Special Issue "Quantum Complex Matter 2020"

A special issue of Condensed Matter (ISSN 2410-3896).

Deadline for manuscript submissions: 31 October 2020.

Special Issue Editor

Prof. Antonio Bianconi
Guest Editor
Rome International Center for Materials Science Superstripes (RICMASS), Via dei Sabelli 119A, 00185 Roma, Italy
Interests: experimental methods: synchrotron radiation research; XANES spectroscopy; many body effects in XANES; scanning micro X-ray diffraction; materials: transition metal oxides; high Tc superconductors; metallo-proteins; biological systems; quantum phenomena in complex matter: lattice and electronic complexity; polymorphism; valence fluctuation; multi-band Hubbard models; superstripes; nanoscale electronic phase separation; protein fluctuations; effective charge and coordination in active sites of metalloproteins; origin of life
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Special Issue Information

Dear Colleagues,

This Special Issue will publish selected papers from the Quantum Complex Matter (QCM) 2020 conference, in joint collaboration with the QCM school, on 8–12 June 2020 in Frascati, Italy. You are warmly invited to contribute an article/review paper for possible publication in our Special Issue. Submissions will be rapidly reviewed and published shortly, if accepted.

This international conference, in joint collaboration with the Quantum Complex Matter school (QCM2020, http://www.superstripes.net/quantum-complex-matter-2018), will highlight recent advances in all major fields in quantum phenomena in complex condensed matter. This is a multi-purpose meeting based on the Frontiers of Condensed Matter Physics (FCMP) lecture courses and selected topics from the Superstripes conferences. Submissions should focus on the following research subfields:

Correlated electronic systems:

Unconventional superconductivity;

Novel magnetism;

Mott transition;

Quantum criticality;

Multi-band Hubbard model;

Lifshitz transitions.


Nano science:





2D materials;

Fano resonances.



Itinerant electron;


Spin current;

magnetic memory.

Cold atoms:

Feshbach resonance;

Hubbard model

BEC-BCS crossover.

This Special Issue also welcomes regular submissions from researchers who will not be able to participate in the conference. Your contribution will help this Special Issue to provide additional value to the research community.

Prof. Antonio Bianconi
Guest Editor

Manuscript Submission Information

Manuscripts should be submitted online at www.mdpi.com by registering and logging in to this website. Once you are registered, click here to go to the submission form. Manuscripts can be submitted until the deadline. All papers will be peer-reviewed. Accepted papers will be published continuously in the journal (as soon as accepted) and will be listed together on the special issue website. Research articles, review articles as well as short communications are invited. For planned papers, a title and short abstract (about 100 words) can be sent to the Editorial Office for announcement on this website.

Submitted manuscripts should not have been published previously, nor be under consideration for publication elsewhere (except conference proceedings papers). All manuscripts are thoroughly refereed through a single-blind peer-review process. A guide for authors and other relevant information for submission of manuscripts is available on the Instructions for Authors page. Condensed Matter is an international peer-reviewed open access quarterly journal published by MDPI.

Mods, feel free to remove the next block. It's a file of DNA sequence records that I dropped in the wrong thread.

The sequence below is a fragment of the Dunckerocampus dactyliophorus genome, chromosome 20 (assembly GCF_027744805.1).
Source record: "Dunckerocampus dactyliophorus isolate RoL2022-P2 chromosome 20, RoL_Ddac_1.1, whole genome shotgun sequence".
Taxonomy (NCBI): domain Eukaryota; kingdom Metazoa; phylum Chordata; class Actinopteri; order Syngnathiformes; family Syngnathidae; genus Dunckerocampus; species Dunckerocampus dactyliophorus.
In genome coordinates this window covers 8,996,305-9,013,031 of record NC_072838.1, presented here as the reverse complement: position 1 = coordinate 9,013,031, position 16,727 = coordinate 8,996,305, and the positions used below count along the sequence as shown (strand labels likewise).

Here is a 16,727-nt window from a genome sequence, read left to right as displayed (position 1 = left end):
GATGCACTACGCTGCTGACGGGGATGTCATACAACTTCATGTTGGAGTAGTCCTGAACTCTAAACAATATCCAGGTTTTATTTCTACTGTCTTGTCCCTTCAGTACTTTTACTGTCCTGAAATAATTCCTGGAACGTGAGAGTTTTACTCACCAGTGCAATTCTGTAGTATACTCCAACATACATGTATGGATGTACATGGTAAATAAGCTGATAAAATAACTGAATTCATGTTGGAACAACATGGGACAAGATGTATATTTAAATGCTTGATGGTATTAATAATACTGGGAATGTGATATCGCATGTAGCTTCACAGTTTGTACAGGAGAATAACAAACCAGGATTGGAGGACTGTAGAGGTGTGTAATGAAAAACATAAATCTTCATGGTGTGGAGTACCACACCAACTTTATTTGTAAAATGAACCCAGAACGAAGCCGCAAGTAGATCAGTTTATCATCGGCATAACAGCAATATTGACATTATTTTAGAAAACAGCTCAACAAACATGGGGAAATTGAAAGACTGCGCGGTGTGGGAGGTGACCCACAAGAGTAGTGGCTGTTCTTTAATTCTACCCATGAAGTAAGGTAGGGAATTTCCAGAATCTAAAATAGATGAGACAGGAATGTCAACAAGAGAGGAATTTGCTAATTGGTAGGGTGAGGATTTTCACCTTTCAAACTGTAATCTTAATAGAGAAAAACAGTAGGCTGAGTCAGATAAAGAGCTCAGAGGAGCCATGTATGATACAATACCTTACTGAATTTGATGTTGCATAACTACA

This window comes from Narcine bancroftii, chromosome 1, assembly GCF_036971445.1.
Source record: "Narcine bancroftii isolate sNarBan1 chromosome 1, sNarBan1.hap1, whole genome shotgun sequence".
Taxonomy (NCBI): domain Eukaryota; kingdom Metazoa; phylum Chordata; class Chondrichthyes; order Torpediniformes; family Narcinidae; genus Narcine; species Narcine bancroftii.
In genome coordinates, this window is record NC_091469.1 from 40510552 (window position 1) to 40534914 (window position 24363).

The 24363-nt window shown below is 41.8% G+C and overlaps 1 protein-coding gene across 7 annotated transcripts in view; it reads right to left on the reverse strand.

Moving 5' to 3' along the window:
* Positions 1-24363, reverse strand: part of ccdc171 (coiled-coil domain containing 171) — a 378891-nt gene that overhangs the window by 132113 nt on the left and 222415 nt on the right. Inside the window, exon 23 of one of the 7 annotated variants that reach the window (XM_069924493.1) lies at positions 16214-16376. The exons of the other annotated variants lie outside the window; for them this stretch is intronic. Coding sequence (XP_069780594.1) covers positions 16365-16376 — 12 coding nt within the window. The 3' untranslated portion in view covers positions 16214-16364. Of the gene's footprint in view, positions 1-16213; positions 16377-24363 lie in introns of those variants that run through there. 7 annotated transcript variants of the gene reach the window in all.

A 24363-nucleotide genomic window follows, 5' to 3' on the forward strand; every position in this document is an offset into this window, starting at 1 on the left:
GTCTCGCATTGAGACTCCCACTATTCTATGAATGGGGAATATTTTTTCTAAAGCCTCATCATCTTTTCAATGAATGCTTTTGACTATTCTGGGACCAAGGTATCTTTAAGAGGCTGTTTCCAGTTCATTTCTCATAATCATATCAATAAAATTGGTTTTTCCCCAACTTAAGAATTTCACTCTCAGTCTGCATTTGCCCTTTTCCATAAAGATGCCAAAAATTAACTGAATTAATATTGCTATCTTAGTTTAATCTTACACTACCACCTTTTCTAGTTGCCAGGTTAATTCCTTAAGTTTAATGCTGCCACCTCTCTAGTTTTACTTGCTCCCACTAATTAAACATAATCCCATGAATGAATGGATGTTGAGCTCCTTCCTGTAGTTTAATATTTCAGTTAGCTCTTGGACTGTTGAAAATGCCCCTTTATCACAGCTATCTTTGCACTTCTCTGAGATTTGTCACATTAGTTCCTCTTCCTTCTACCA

Please visit the Instructions for Authors page before submitting a manuscript. The Article Processing Charge (APC) for publication in this open access journal is 1000 CHF (Swiss Francs). Submitted papers should be well formatted and use good English. Authors may use MDPI's English editing service prior to publication or during author revisions.

Published Papers (1 paper)

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Open AccessCommunication
Ostwald Growth Rate in Controlled Covid-19 Epidemic Spreading as in Arrested Growth in Quantum Complex Matter
Condens. Matter 2020, 5(2), 23; https://doi.org/10.3390/condmat5020023 - 27 Mar 2020
Here, we focus on the data analysis of the growth of epidemic spread of Covid-19 in countries where different policies of containment were activated. It is known that the growth of pandemic spread at its threshold is exponential, but it is not known [...] Read more.
Here, we focus on the data analysis of the growth of epidemic spread of Covid-19 in countries where different policies of containment were activated. It is known that the growth of pandemic spread at its threshold is exponential, but it is not known how to quantify the success of different containment policies. We identify that a successful approach gives an arrested phase regime following the Ostwald growth, where, over the course of time, one phase transforms into another metastable phase with a similar free energy as observed in oxygen interstitial diffusion in quantum complex matter and in crystallization of proteins. We introduce the s factor which provides a quantitative measure of the efficiency and speed of the adopted containment policy, which is very helpful not only to monitor the Covid-19 pandemic spread but also for other countries to choose the best containment policy. The results show that a policy based on joint confinement, targeted tests, and tracking positive cases is the most rapid pandemic containment policy; in fact, we found values of 9, 5, and 31 for the success s factor for China, South Korea, and Italy, respectively, where the lowest s factor indicates the best containment policy. Full article
(This article belongs to the Special Issue Quantum Complex Matter 2020)
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